One thing I seldom do is to mark up the pages of a hardcover book, one in pretty good shape with a nice, sharp dust jacket. In this case, however, I am not the first to desecrate the pages, as a previous reader went at the text with blue highlighter, and I am making my own contributions lightly, in pencil.
Another activity from which I refrain as a general rule (though, obviously, not an ironclad law) is using this forum to discuss a book I recommend people not buy.
I could add a third item to the list. Rarely do I take the trouble to read fifty pages into a book before deciding it isn’t worth any more of my time.
Lead Us Into Temptation: The Triumph of American Materialism, by James B. Twitchell, published in 1999 by Columbia University Press with a retail price of $90 for hardcover (subsequently $30 for paperback), is the third in the author’s trilogy on American popular culture. Preceding volumes were Carnival Culture: TheTrashing of Taste in America and Adcult USA: The Triumph of Advertising in American Culture. While Columbia publishes many titles I wish I could stock in my bookstore, they offer no wholesale discount through Ingram, my major national distributor, and paying full retail price plus shipping to put books on the shelf on spec doesn’t work for me. This time, exploring the opening chapter of this book, I was glad I hadn’t paid full price, and I would not want to ask a customer to do so, either.
Before the first chapter, as early as the introduction, I found the author’s style annoying. He was going to take a position and presenting a thesis, but he was taking his sweet time about it, inscribing slow circles around a vague center while taking potshots at all manner of easy targets, such as the selling of self-help books to wean people away from consumerism. When what sounded like the main thesis made an appearance -- “We live through things. We create ourselves through things.” -- it stepped in quietly, sideways, at the edge of a scene, rather than taking center stage. And far too much word count is given over to list-making. When the lists are clichés – sometimes presented in quotation marks and other times without – they are particularly irritating. For example:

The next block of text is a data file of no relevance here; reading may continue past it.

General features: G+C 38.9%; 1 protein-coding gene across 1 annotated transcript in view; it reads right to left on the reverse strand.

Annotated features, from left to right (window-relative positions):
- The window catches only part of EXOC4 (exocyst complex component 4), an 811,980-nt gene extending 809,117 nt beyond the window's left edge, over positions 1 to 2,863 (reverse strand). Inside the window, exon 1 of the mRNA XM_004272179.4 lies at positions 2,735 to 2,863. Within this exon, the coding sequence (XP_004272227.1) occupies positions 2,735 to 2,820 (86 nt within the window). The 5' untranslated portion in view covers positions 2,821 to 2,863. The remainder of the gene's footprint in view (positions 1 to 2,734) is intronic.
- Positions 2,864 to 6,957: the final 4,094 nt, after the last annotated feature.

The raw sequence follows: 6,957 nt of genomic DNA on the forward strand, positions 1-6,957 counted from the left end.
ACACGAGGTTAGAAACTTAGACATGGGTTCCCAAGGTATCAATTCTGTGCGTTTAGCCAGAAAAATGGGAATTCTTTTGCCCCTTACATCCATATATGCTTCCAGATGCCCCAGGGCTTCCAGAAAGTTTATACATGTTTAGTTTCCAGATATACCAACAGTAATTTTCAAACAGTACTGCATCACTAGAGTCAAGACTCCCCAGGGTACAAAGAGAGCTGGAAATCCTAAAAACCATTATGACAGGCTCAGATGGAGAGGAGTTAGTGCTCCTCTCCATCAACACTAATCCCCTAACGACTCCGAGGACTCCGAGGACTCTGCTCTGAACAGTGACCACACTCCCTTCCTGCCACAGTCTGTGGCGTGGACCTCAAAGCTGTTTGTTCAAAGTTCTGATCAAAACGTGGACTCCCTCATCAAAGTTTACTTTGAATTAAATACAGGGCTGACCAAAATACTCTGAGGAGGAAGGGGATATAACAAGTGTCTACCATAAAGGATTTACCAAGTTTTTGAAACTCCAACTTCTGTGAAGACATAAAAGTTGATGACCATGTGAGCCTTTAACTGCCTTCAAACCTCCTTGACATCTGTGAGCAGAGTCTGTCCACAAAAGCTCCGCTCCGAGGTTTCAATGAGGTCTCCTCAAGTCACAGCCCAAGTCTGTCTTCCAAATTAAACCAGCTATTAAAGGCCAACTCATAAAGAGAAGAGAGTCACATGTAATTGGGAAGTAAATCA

On the bumpers of self we slap stickers: “Shop ‘til you drop,” “He who dies with the most toys wins,” “People who say money can’t buy happiness, don’t know where to shop,” When the going gets tough, the tough go shopping,” “But I can’t be overdrawn! I still have checks left!,” “I’m spending my grandchildren’s inheritance,” “Nouveau riche is better than no riche at all,” “A woman’s place is in the mall.”
Soon the marketplace would capture this offloaded meaning and apply it to secular things. Buy this, you’ll be saved. You deserve a break today. You, you’re the one. We are the company that cares about you. You’re in good hands. We care. Trust in us. We are here for you.
My point is, he belabors his points. It’s insulting. Maybe it’s padding. Or both.
This author of nine books, as of the one next to me right now, teaches (or did in 1999) English and advertising at the University of Gainesville in Florida, but he clearly has contempt for academia in general and academic cultural criticisms in particular.
Nine times out of ten [clearly a rhetorical flourish rather than a statistical report], if you take a course in anything described as Cultural Studies, you will find that individuals are invariably seen as victims, while your instructor is the sage protector.
Your sage protector, I think he must mean to say. But note the academic author distancing himself from academia. Given his faculty position, one cannot help suspecting him of attacking straw men.
I made my first marginal notation on page 22, where the author lays out what he calls a “naive” four-part thesis. He begins the first of his four parts as follows:
(1) Humans are consumers by nature. We are tool users because we like to use what tool using can produce. In other words, tools are not the ends but the means.
He begins by claiming, in other words, that tools are tools. Forgive me for saying this, but – Duh! Next he claims that (2) consumers are “rational,” which he must do in order to oppose to what he presents as the widespread notion that consumers are helpless “victims” but which also, at the same time, ignores studies going back as far as 1979 (Tversky & Kahneman) that have tackled the classical economic model of rational decision-making. He wants to (3) cast doubt on the existence of “buyer’s remorse,” arguing that “consuming what looks to be overpriced kitsch may be preferable to consuming nothing.” He will go on later to say that we give our lives meaning by buying stuff, so buying nothing would yield a meaningless life, but then no one buys “nothing” in his view, and we’ll get back to that in a minute. Finally he would have us rethink the separation between production and consumption, which I would be perfectly willing to do if I were not already so put off by the paucity of claims (1) through (3).